Probation allows you to serve a sentence outside of confinement under supervision. It is intended to encourage healthy and legal behaviors as ex-offenders reenter society; keep former offenders away from harmful influences, such as certain other people as well as illegal drugs and excessive use of alcohol; maintain continuous employment; and to keep the offender within a particular geographic region.
The terms of probation might include attending a risk reduction course, such as DUI school or defensive driving; attending a victim impact panel; and being evaluated for substance abuse, anger and violence, or deviant behaviors. On top of this might be mandatory community service hours, payment of monthly probation supervision fees, and restitution or fines.
With so much supervision, it’s difficult to observe all the rules, all of the time.
Any probation violation might mean a return to jail or prison immediately, an extension of your prison sentence, or even a new criminal charge. A violation might be as ordinary as failing to meet regularly with your probation officer, hanging out with old companions, using drugs or alcohol, and missing curfew.
What we know is the longer the probation period, the more likely it is that you will violate some rule, placing your freedom in jeopardy. One 2018 study found that 55% of all Georgia prison admissions were for some form of probation violation. Actually, Georgia has the largest number of residents under probation for misdemeanor and felony convictions in the country—420,000. The likelihood of even a minor probation violation occurring within such a large population is enormous.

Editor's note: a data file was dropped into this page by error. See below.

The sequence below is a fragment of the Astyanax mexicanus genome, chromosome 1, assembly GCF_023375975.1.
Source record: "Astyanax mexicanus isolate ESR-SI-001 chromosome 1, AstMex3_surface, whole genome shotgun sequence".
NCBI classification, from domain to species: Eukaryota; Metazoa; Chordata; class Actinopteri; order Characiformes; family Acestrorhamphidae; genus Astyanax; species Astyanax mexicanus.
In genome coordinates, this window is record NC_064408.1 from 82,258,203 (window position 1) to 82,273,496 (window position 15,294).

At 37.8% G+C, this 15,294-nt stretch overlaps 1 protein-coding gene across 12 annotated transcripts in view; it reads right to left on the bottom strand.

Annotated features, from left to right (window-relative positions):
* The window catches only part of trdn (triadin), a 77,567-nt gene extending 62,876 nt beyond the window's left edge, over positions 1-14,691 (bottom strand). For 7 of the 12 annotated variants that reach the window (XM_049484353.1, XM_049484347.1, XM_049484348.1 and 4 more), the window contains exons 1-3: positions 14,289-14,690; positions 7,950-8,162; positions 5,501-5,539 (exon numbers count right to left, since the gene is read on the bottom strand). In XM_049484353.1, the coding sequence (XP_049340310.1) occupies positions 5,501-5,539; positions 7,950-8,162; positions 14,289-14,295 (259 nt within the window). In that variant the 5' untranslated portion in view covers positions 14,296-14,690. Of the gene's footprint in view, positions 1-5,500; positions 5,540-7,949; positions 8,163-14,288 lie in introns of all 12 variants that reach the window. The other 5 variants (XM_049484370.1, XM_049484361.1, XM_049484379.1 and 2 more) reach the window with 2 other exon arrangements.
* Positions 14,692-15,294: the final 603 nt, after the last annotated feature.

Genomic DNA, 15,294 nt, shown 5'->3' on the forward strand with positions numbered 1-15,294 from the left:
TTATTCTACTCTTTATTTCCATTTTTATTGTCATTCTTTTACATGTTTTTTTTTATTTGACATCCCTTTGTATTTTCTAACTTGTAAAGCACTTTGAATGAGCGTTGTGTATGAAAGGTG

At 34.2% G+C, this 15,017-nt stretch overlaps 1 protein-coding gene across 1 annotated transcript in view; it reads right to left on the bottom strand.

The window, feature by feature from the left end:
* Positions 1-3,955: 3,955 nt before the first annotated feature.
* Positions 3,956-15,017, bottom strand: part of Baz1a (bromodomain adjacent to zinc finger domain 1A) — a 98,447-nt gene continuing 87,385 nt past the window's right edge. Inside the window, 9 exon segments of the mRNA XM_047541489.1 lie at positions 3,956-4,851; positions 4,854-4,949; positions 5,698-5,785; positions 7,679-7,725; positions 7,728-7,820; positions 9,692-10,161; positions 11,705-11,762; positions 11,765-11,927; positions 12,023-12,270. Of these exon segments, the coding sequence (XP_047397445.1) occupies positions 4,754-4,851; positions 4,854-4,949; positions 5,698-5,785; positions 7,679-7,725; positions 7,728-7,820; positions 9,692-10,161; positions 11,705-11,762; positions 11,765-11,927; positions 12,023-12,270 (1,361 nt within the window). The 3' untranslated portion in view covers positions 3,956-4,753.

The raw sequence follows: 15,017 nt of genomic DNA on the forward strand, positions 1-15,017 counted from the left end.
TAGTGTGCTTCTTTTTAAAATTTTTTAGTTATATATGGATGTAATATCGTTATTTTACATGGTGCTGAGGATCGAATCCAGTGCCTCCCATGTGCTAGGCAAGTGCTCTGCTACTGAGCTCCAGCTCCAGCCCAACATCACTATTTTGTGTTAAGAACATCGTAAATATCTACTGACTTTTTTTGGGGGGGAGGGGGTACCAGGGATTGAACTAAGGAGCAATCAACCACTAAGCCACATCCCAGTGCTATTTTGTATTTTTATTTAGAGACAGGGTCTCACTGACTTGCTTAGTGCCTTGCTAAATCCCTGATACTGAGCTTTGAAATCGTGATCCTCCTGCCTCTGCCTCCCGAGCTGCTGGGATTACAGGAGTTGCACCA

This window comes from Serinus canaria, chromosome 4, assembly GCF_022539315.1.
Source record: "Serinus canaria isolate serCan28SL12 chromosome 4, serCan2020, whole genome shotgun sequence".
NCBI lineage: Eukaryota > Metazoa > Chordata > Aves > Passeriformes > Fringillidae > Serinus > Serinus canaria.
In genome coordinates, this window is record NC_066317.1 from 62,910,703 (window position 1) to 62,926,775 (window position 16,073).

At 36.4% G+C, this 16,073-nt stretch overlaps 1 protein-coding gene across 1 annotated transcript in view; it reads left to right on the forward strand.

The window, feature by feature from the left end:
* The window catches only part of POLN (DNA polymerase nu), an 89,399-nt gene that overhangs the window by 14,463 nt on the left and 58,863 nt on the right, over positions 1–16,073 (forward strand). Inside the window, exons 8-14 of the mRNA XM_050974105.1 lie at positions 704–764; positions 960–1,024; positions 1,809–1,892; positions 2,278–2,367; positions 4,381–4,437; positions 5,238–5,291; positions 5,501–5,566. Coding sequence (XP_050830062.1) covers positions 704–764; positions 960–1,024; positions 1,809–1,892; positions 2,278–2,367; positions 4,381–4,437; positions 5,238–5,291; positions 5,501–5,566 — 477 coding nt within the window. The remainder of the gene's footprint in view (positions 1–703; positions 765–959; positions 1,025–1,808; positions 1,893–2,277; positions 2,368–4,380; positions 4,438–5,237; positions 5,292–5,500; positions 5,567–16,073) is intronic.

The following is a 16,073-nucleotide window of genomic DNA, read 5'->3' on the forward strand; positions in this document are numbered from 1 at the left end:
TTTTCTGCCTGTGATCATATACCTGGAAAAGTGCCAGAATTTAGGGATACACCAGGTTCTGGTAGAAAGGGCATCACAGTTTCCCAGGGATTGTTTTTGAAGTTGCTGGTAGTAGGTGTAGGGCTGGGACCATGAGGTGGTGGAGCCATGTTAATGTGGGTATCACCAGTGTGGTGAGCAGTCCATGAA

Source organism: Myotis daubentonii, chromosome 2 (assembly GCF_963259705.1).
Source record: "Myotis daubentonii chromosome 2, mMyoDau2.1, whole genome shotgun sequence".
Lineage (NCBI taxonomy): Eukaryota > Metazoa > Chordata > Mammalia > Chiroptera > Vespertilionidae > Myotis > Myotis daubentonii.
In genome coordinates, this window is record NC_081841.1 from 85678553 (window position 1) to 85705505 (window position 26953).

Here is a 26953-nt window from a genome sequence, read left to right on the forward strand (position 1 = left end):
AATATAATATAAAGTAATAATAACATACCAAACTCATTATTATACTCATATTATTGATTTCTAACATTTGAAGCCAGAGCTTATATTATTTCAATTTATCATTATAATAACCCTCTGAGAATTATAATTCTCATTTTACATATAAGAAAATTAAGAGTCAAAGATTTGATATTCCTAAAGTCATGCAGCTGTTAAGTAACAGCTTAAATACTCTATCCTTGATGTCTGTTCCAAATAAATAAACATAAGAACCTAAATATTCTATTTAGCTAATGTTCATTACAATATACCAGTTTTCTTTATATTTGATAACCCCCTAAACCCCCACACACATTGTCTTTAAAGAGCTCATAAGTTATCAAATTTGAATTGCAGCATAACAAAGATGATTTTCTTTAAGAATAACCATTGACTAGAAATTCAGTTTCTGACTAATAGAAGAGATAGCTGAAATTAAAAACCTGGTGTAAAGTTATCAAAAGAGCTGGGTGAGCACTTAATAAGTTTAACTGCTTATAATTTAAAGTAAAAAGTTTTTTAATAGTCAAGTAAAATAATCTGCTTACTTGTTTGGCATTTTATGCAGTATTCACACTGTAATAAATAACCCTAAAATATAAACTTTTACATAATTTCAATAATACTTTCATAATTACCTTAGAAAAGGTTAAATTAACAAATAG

A simple probation violation can turn your life upside down. In addition to having to return to jail or prison, you might lose your job, and your family might lose your financial support. Even a simple probation violation can haunt you for the rest of your life when applying for a job, a loan, housing, or schooling.
When charged with a probation violation, we know how to defend your freedom. Our probation violation defense attorney in Georgia, Michael Fulcher Law has over 17 years of experience as a prosecutor, public defender, and privately retained probation violation lawyer in Morgan County and the surrounding areas of Jasper County, Putnam County, Greene County, and Taliaferro Counties. Our primary office is in Madison, Georgia, with a secondary office in Monroe, Georgia. We can guide you through the probation violation procedure, offer the best defense, and resolve the case in a way that protects your liberty and continued rehabilitation.